I ask questions because I'm curious. I'm not always trying to be a jerk. Just consider that if you reply to me. :)

mexicalidreamer wrote:I also believe in the existence of spirits.

What do you base that belief on? Have you seen them? Felt them? smelled them? Does their existence make you feel better about lost loved ones?

mexicalidreamer wrote:One thing though that I never do is hope to change anyone elses beliefs. To my knowledge, I have never even had a deep conversation with anyone who shared mine either.

Well done. I totally agree. There is no changing someone elses mind. That comes from within. I think it's important to help open peoples minds to things they may be closed to, but there is no changing someones mind once it's made.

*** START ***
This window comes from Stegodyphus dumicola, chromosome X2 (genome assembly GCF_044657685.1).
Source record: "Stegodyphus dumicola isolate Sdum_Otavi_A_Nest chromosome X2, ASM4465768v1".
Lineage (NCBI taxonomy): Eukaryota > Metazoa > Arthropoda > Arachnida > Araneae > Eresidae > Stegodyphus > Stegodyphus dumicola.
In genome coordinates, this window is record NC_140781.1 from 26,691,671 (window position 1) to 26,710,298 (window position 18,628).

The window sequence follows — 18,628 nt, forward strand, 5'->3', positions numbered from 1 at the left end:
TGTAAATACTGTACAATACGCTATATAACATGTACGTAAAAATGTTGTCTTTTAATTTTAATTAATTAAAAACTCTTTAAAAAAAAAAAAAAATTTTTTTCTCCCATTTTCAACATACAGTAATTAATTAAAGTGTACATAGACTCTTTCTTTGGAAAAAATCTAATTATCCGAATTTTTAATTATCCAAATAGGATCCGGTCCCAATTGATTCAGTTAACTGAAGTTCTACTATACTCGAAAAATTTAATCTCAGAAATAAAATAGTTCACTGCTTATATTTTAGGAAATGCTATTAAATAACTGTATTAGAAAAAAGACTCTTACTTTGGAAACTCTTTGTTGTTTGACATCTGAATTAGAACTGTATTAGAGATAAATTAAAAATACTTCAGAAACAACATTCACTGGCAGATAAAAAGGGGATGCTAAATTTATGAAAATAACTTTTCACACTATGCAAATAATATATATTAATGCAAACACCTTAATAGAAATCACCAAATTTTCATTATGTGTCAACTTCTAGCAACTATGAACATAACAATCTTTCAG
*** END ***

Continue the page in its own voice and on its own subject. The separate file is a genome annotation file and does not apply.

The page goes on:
mexicalidreamer wrote:Most people need to believe something. Hence Christianity et. al. I feel sorry for those who believe that the end is the end. That's kind of bleak if you ask me.

You feel sorry for people who don't believe in things that can't be proved? Strange. We don't actually want your pity. Those of us who don't believe in some form of afterlife, don't actively disbelieve in it. We just don't see any reason to think it exists. It's not something to pity us for. Because I don't believe there is anything, for me, after the moment I die, I get to focus on the here and now and know that one day it will all be over. I actually feel a bit of pity for those who think they're living for the afterlife in some sort of heaven. Whatever that means to them.